CoinShares, a UK-based crypto asset research, and investment firm may have just helped dispel one of the most scathing myths against Bitcoin adoption in its latest research. Released in the past week, CoinShares’ report entitled “The Bitcoin Mining Network—Trends, Marginal Creation Cost, Electricity Consumption & Sources” claims that contrary to popular belief, most energy used by Bitcoin miners is actually sourced from renewable sources of energy.
To be precise, the report said that as much as 77.6% of the energy used in mining Bitcoin is renewable.
In the report, CoinShares helps dispel the myth of Bitcoin mining being environmentally disastrous, a myth that was being propagated most notably (according to CoinShares) by researchers from the University of Hawaii’s Department of Geography and Environment. In fact, the report quotes a piece written by Camila Mora from the said university and published on the Nature.com website.
The piece managed to gain a lot traction even in traditional media for its negative sentiment it portrayed of Bitcoin, the leading cryptocurrency by market capitalization. Mora’s article claimed that Bitcoin mining activity alone could easily propel the world past the anti-pollution limits that were set during the 2015 Paris Agreement.
Well according to the CoinShares report this is entirely inaccurate. Looking at the methodology used by Mora to calculate the carbon footprint left by bitcoin miners, she took the figures from market stats on the average energy efficiency of standard mining equipment and used that figure to multiply it with the average CO2 emission rates of power production equipment in countries from which the miners of these blocks may have been located when they mined them.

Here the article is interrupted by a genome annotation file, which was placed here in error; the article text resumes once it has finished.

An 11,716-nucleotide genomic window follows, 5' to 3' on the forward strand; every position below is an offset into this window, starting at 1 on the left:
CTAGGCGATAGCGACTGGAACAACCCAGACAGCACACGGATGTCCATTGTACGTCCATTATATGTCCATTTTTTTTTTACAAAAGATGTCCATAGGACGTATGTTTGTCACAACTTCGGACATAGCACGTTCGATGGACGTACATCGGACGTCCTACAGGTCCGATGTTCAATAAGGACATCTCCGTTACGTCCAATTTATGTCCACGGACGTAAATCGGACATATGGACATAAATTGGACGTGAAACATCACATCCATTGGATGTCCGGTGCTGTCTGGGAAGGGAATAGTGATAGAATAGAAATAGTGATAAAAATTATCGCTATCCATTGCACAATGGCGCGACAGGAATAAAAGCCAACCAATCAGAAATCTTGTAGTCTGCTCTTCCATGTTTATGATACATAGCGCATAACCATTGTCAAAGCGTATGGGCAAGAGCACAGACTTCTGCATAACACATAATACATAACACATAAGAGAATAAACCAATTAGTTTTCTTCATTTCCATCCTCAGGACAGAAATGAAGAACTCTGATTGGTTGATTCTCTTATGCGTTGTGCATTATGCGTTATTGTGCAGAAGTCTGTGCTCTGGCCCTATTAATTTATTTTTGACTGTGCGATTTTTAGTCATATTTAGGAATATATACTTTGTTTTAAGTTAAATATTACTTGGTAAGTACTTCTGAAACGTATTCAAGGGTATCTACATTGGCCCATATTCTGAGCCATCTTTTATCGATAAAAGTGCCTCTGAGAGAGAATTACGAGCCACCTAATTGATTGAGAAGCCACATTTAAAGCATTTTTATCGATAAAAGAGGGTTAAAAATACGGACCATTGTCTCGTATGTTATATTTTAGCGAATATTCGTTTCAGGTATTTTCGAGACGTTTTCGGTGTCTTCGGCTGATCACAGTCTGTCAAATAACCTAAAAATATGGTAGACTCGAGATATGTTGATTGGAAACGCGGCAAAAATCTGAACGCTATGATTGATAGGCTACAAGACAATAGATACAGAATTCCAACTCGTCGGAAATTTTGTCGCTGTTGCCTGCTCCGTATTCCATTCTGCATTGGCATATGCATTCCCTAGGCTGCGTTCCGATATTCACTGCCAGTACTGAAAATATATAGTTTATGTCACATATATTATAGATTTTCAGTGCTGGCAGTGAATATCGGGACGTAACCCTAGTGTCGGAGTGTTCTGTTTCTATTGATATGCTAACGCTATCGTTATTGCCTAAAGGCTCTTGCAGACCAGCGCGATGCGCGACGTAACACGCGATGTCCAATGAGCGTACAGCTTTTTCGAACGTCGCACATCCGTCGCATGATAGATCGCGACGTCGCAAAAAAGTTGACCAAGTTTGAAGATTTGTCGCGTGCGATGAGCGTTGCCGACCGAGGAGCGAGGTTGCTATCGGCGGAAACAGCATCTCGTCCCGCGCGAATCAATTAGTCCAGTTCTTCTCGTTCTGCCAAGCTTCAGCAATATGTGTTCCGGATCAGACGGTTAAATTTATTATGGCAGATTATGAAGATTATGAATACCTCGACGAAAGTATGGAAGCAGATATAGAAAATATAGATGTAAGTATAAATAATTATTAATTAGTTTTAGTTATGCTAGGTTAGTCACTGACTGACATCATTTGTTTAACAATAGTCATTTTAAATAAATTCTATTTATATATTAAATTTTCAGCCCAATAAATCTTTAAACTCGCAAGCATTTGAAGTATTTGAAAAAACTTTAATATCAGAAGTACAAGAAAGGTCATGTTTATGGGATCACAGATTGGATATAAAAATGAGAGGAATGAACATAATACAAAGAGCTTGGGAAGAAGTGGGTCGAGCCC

While it is true that most of the mining takes place in China, it is entirely untrue to assume that the energy sources are non-renewable. According to CoinShares report, China may have actually embraced renewable sources of energy as far back as a decade ago.
The country has become so successful at producing renewable energy that its power greed has fallen short of the energy supply. This has led to what is called Curtailment – which is generally “the rejection of additional energy output due to the fear of overloading and shutting down an energy grid.”
The CoinShares report shows that more than 95% of the energy used by Bitcoin miners situated in China is sourced from renewable sources. This figure translates to about 48% of global mining. The report also reveals that close to 80% of all mining in China is done in a Chinese province of Sichuan which is part of the Curtailment efforts.
The rest of the 52% bitcoin mining operations are undertaken in areas around the northern hemisphere where the climate is cooler such as Iceland and Georgia. These regions are predominantly producers of renewable sources of energy.
In conclusion, the CoinShares report estimates that total global bitcoin mining that could be attributed to renewable sources of energy is about 77.6%. This report could offer some reprieve to Bitcoin that has been criticized by many critics of being the biggest contributor to global warming and general environmental degradation.